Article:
Open Access

Exploring the Effect of Differences in the Acoustic Correlates of Adults' and Children's Speech in the Context of Automatic Speech Recognition

EURASIP Journal on Audio, Speech, and Music Processing20102010:318785

DOI: 10.1155/2010/318785

Received: 1 June 2009

Accepted: 25 January 2010

Published: 21 March 2010

Abstract

This work explores the effect of mismatches between adults' and children's speech due to differences in various acoustic correlates on the automatic speech recognition performance under mismatched conditions. The different correlates studied in this work include the pitch, the speaking rate, the glottal parameters (open quotient, return quotient, and speech quotient), and the formant frequencies. An effort is made to quantify the effect of these correlates by explicitly normalizing each of them using the already existing techniques available in literature. Our initial study done on a connected digit recognition task shows that among these parameters only the formant frequencies, the pitch, and the speaking rate affect the automatic speech recognition performance. Significant improvements are obtained in the performance with normalization of these three parameters. With combined normalization of the pitch, the speaking rate, and the formant frequencies, 80% and 70% relative improvements are obtained over the baseline for children's speech and adults' speech recognition under mismatched conditions.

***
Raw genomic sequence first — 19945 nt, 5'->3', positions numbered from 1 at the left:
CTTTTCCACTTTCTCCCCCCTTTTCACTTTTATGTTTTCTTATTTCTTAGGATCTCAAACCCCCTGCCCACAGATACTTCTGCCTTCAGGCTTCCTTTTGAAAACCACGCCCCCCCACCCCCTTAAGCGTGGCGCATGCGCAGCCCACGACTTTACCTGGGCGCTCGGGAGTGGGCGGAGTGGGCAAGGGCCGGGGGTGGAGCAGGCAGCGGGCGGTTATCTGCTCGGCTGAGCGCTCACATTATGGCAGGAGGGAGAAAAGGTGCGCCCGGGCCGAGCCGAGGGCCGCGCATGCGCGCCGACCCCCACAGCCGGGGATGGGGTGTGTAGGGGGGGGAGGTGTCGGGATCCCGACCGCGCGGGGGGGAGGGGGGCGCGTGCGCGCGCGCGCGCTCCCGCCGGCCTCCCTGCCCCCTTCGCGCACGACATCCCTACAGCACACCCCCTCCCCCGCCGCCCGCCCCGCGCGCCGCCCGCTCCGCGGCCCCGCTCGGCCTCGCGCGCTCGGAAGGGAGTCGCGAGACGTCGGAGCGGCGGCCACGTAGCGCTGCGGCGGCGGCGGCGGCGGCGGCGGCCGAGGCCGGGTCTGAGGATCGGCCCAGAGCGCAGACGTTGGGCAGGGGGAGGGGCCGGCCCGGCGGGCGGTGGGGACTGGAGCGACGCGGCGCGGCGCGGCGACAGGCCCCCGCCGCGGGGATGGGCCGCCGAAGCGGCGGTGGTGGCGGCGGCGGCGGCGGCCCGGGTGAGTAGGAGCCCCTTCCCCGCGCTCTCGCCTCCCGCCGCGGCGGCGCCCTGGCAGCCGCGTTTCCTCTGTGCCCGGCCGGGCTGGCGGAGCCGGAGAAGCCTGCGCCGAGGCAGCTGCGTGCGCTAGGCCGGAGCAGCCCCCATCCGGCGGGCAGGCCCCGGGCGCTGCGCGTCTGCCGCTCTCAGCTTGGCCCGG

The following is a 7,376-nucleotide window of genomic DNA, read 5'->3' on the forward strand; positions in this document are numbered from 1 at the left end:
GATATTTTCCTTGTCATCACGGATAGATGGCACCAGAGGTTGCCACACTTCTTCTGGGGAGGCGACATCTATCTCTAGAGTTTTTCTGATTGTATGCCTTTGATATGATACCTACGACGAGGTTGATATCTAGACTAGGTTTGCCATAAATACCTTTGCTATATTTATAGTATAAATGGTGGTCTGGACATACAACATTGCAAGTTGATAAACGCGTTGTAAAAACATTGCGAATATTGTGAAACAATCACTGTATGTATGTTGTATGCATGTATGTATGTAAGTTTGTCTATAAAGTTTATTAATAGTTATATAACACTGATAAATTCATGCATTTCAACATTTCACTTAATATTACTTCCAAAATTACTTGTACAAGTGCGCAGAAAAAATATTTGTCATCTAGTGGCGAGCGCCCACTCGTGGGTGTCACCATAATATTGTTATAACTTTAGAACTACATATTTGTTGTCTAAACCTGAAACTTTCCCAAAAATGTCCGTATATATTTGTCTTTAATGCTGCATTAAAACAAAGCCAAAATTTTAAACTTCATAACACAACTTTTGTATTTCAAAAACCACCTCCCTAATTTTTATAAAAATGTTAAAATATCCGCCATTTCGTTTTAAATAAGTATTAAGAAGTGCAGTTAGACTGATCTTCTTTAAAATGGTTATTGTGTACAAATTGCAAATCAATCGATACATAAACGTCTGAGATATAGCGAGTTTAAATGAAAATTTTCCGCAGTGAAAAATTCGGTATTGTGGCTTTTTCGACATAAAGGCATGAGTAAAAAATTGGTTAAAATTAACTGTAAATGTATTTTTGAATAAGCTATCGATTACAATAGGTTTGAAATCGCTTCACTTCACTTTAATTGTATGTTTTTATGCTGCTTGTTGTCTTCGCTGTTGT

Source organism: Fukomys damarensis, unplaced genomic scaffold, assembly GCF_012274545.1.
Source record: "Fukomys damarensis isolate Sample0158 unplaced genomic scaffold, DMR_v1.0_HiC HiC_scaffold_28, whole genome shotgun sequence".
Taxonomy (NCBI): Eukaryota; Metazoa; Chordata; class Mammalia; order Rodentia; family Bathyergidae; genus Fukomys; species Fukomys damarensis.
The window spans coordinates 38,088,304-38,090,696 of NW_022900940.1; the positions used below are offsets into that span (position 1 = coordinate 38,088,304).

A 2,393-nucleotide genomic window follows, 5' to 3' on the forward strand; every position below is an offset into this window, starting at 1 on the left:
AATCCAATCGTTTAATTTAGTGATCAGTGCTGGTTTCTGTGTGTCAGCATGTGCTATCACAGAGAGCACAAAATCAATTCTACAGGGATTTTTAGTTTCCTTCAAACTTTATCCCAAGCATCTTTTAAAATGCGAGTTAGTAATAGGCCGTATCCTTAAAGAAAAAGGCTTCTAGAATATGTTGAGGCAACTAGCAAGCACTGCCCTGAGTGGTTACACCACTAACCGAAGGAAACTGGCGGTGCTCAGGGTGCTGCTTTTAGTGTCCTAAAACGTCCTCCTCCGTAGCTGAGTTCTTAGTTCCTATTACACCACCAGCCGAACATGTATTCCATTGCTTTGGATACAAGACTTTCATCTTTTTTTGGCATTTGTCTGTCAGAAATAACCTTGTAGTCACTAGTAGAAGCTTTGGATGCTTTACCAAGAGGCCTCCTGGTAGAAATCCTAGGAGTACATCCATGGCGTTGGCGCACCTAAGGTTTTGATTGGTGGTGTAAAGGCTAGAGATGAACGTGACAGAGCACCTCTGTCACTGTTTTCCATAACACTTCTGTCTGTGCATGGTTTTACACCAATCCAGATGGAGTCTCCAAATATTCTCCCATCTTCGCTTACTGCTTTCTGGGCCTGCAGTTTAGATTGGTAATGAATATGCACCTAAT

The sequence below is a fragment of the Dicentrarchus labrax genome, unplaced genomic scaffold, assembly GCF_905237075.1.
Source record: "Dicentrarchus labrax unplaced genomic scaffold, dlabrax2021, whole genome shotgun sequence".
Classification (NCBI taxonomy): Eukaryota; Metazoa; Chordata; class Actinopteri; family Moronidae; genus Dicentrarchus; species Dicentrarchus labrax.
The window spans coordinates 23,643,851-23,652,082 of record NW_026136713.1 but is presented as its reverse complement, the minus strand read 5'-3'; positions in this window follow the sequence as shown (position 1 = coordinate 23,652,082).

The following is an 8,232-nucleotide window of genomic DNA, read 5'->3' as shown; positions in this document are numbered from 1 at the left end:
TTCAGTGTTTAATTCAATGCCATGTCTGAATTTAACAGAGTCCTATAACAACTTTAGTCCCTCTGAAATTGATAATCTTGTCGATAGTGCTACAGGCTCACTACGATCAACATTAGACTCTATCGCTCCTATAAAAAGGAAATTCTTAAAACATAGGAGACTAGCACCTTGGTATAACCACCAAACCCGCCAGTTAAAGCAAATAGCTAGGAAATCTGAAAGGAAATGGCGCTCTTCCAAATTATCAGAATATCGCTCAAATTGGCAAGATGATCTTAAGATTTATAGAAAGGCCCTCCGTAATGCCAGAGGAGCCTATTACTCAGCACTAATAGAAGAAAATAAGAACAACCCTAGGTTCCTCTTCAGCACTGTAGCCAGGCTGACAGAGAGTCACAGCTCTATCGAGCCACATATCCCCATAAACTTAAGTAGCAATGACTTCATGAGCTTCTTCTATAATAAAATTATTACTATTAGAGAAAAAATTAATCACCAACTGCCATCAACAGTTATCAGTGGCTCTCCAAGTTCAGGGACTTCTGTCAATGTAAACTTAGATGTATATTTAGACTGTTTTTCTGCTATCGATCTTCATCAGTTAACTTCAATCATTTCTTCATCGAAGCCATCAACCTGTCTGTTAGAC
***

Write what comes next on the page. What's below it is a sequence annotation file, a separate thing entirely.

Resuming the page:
1. Introduction

In recent years, development of speech recognition systems has enhanced the use of machines and other interactive multimedia systems in diverse areas [1]. Nowadays children have also become the potential users of these systems and, therefore, there is need for children's speech recognition. This will make their interaction with machines possible for various tasks like reading tutors, language learning by children, information retrieval, and entertainment applications [25]. Most speech recognition systems perform reasonably well for adult users but exhibit severe degradation in case of children users [6, 7]. Children's speech differs considerably from adults' speech in many important aspects and characteristics. The various acoustic and linguistic differences include differences in the pitch, the formant frequencies, the average phone duration, the speaking rate, the glottal parameters, pronunciation, and grammar. Children have a greater range of values with different means and variances for these parameters than adults due to anatomical and physiological changes occurring during a child's growth [8], thus resulting in a high inter- and intraspeaker acoustic variability. These differences together cause the deterioration in the recognition performance of children's speech on adults' speech trained models and vice versa [9, 10].